Doubting Mathematics (Descartes)

I believe that mathematics is not a science. By definition, a science is a field through which we discover truths about the universe. However, mathematics at its heart is not to discover how the universe works, but rather invent tools to be used by scientists in the journey of discovering truths about the universe. Thus, science discovers truths of the universe using various rules, most of which are mathematical. Hence, mathematics is just a tool invented by human to help discover how the universe works, but what if there are aliens? We know that there are hundreds of thousands of billions of galaxies in our universe, each of which has hundreds of thousands of billions of stars, around each of which there are planets revolving. Hence, there is a reasonable chance that there are intellectual living organisms other than human. However, the chance that these aliens have the very same intellect that humans have is too small. Thus, we can imagine those aliens inventing other languages and tools to help them understand the mechanism of the universe and probably still reach the very same truth human scientists reach through mathematics. Furthermore, they would also probably believe that Earth and Sun revolve around their common center of mass. However, it could be the case that 2+3 is encoded in the tools they made with 7, for example. Therefore, 2+3=5 is not an absolute or universal truth as mathematics is an invention human made and is not an actual feature of the universe itself.
For Descartes, I think at least at the beginning he could not see how 2+3 may not equal 5 as he says, “For whether I am awake or asleep, two and three added together are five, and a square has no more than four sides. It seems impossible that such transparent truths should incur any suspicion of being false” (AT 7 20). Then, he goes on and illustrates why he would doubt the geocentric model of the universe (for instance) but not that a triangle has three sides (for example) as he says, “So a reasonable conclusion from this might be that physics, astronomy, medicine, and all other disciplines which depend on the study of composite things, are doubtful; while arithmetic, geometry and other subjects of this kind, which deal only with the simplest and most general things, regardless of whether they really exist in nature or not, contain something certain and indubitable” (AT 21 14). Nevertheless, Descartes believes that everything is finite, but God (if he exists). Hence, only what could make him question the beliefs that he asserted were unquestionable is the only infinite thing, God himself (if he exists). He says, “But what about when I was considering something very simple and straightforward in arithmetic or geometry, for example that two and three added together make five, and so on? Did I not see at least these things clearly enough to affirm their truth? Indeed, the only reason for my later judgement that they were open to doubt was that it occurred to me that perhaps some God (if he exists) could have given me a nature such that I was deceived even in matters which seemed most evident” (AT 36 25). This was within the period during which Descartes was assuming that maybe God (if he exists) deceives Descartes and makes Descartes believes only what God himself wants him to believe in. Clearly, what God (if he exists) wanted Descartes to believe in is not necessarily true. Hence, at this point, nothing could ever stand against the power of God (if he exists) even if it were arithmetic or geometry. Thus, he doubted arithmetic and that 2+3 necessarily does make 5 as they may be delusions made by God (if he exists). Afterwards, however, in his proof of the existence of God, he declared that God is complete, perfect, and infinite. Hence, God would not like to deceive anyone (at least not in a bad way). Hence, God does not deceive Descartes, and so the probability that pushed him to doubt arithmetic has just been proven wrong. Therefore, after Descartes had showed the existence of God, I do not think he kept on doubting arithmetic or that 2+3 makes 5.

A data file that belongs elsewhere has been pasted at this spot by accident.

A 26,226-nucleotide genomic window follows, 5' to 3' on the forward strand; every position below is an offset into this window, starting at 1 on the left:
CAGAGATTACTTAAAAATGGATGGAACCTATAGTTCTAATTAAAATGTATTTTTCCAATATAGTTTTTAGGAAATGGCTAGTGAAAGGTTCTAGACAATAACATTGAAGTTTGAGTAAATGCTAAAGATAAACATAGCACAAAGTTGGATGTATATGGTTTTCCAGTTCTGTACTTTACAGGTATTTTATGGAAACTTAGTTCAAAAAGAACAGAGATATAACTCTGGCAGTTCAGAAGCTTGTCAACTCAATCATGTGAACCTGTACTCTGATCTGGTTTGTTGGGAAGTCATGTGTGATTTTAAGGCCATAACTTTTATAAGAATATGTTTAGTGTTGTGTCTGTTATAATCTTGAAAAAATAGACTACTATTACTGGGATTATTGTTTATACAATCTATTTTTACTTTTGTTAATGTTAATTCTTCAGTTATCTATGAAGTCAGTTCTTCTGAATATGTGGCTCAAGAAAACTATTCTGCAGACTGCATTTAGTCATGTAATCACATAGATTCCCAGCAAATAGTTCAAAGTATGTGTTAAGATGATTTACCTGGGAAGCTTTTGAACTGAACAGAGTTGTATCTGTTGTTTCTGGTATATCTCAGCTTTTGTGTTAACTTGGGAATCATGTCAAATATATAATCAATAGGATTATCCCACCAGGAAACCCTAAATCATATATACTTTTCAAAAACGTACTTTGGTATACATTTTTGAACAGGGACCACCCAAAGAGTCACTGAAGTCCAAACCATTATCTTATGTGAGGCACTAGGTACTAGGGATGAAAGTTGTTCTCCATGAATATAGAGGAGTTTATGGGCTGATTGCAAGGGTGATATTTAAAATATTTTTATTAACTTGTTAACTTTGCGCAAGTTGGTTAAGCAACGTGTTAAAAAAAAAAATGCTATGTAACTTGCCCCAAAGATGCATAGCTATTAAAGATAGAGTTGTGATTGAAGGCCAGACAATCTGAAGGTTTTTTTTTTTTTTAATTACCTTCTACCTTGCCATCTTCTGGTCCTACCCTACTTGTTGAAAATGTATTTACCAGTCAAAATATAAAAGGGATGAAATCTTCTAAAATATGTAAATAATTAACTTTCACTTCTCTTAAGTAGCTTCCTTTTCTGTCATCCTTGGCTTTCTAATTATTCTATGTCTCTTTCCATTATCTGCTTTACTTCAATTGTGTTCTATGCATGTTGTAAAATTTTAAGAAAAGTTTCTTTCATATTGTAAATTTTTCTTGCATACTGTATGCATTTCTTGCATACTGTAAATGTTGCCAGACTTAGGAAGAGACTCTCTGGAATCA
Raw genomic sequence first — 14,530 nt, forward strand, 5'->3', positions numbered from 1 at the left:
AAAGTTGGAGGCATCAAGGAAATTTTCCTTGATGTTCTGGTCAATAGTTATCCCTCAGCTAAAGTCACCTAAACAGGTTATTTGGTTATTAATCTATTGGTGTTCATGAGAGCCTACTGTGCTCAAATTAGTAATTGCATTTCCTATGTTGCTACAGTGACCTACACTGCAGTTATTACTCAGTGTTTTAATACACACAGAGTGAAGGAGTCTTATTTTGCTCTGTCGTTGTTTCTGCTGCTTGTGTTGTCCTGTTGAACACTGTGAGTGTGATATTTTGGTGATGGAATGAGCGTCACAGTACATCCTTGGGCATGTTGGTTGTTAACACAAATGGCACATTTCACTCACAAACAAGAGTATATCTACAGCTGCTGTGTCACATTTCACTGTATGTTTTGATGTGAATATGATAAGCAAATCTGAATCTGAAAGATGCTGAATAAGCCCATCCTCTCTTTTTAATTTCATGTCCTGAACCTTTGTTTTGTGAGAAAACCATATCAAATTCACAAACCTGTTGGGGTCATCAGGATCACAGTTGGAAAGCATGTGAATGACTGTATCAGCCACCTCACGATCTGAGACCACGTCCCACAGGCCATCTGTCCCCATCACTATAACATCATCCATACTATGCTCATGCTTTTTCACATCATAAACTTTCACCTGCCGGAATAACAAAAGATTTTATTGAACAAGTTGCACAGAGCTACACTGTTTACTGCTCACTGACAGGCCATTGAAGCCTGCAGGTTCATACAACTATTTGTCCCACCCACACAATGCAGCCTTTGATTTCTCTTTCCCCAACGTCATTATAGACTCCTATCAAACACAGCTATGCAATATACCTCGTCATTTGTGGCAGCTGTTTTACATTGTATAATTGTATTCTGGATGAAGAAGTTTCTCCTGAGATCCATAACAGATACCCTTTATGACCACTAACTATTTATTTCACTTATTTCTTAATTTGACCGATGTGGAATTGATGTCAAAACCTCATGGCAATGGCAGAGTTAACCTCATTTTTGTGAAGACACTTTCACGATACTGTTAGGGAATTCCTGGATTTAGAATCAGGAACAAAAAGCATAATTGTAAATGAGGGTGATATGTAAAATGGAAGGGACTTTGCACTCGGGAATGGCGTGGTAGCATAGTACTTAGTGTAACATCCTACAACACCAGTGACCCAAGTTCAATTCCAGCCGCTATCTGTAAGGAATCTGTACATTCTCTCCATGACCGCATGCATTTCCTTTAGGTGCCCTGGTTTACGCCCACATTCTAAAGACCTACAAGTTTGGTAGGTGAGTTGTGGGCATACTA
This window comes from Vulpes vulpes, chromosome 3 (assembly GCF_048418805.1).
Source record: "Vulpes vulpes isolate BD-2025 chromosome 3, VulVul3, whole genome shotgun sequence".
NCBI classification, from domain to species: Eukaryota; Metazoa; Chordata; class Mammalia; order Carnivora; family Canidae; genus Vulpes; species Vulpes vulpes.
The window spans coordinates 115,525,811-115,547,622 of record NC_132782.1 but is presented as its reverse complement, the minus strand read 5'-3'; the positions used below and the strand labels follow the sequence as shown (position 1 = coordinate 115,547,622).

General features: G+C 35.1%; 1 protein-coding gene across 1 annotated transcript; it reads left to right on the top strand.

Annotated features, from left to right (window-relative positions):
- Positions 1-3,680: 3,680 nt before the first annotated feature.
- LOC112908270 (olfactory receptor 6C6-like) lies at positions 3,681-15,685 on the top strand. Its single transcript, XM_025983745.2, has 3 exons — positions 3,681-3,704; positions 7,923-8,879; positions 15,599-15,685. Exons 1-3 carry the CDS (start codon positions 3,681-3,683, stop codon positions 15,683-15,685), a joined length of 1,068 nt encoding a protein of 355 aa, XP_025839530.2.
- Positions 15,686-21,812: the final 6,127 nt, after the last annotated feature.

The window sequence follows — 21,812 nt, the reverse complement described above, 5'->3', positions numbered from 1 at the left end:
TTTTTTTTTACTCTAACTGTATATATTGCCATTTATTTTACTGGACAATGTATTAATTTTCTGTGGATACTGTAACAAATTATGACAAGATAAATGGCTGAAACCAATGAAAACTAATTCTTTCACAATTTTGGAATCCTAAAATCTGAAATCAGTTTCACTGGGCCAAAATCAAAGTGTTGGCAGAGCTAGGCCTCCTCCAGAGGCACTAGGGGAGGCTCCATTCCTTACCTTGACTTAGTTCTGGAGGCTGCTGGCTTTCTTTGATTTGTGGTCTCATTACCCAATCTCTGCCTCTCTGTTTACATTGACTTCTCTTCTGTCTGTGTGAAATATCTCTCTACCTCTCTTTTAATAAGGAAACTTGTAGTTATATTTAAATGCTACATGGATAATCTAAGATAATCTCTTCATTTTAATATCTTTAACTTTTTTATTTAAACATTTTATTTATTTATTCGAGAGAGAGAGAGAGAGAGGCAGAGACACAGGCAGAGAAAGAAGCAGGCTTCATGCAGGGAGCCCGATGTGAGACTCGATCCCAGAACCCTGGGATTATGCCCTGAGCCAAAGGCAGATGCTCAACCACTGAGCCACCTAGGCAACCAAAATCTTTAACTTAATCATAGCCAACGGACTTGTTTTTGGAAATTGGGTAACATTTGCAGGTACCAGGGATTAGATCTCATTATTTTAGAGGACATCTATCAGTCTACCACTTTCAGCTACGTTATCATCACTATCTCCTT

Personally, I would accept mathematics as being true as the rules (theorems) of mathematics are not only based on definitions of abstract objects we invented but also proven using credible philosophical logic. Additionally, it is evident how beneficial mathematics is to nearly every single field starting from social sciences to engineering since thousands of years ago. Unless there is more powerful language that can be used to reveal the secrets encoded in the universe and help us in everyday’s life, I genuinely do stand for mathematics.

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